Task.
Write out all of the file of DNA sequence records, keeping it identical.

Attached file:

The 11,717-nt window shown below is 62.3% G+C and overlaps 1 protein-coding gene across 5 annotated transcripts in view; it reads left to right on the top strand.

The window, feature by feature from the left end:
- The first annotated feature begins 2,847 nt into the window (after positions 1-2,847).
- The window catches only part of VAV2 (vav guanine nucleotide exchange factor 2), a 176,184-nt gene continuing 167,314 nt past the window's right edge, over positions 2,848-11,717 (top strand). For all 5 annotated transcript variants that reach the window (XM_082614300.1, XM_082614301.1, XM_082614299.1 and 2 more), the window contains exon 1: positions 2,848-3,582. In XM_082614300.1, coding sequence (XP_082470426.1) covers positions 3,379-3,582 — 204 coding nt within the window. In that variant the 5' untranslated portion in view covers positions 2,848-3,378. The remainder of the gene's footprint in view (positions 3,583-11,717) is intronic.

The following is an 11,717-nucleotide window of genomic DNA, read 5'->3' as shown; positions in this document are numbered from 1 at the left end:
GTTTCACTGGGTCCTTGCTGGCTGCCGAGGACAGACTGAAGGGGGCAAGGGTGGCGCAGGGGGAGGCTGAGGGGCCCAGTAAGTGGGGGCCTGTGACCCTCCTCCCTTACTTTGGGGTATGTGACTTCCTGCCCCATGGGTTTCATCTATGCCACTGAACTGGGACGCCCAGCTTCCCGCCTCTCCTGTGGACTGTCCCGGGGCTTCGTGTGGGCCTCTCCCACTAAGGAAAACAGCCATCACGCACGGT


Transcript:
The 11,717-nt window shown below is 62.3% G+C and overlaps 1 protein-coding gene across 5 annotated transcripts in view; it reads left to right on the top strand.

The window, feature by feature from the left end:
- The first annotated feature begins 2,847 nt into the window (after positions 1-2,847).
- The window catches only part of VAV2 (vav guanine nucleotide exchange factor 2), a 176,184-nt gene continuing 167,314 nt past the window's right edge, over positions 2,848-11,717 (top strand). For all 5 annotated transcript variants that reach the window (XM_082614300.1, XM_082614301.1, XM_082614299.1 and 2 more), the window contains exon 1: positions 2,848-3,582. In XM_082614300.1, coding sequence (XP_082470426.1) covers positions 3,379-3,582 — 204 coding nt within the window. In that variant the 5' untranslated portion in view covers positions 2,848-3,378. The remainder of the gene's footprint in view (positions 3,583-11,717) is intronic.

The following is an 11,717-nucleotide window of genomic DNA, read 5'->3' as shown; positions in this document are numbered from 1 at the left end:
GTTTCACTGGGTCCTTGCTGGCTGCCGAGGACAGACTGAAGGGGGCAAGGGTGGCGCAGGGGGAGGCTGAGGGGCCCAGTAAGTGGGGGCCTGTGACCCTCCTCCCTTACTTTGGGGTATGTGACTTCCTGCCCCATGGGTTTCATCTATGCCACTGAACTGGGACGCCCAGCTTCCCGCCTCTCCTGTGGACTGTCCCGGGGCTTCGTGTGGGCCTCTCCCACTAAGGAAAACAGCCATCACGCACGGT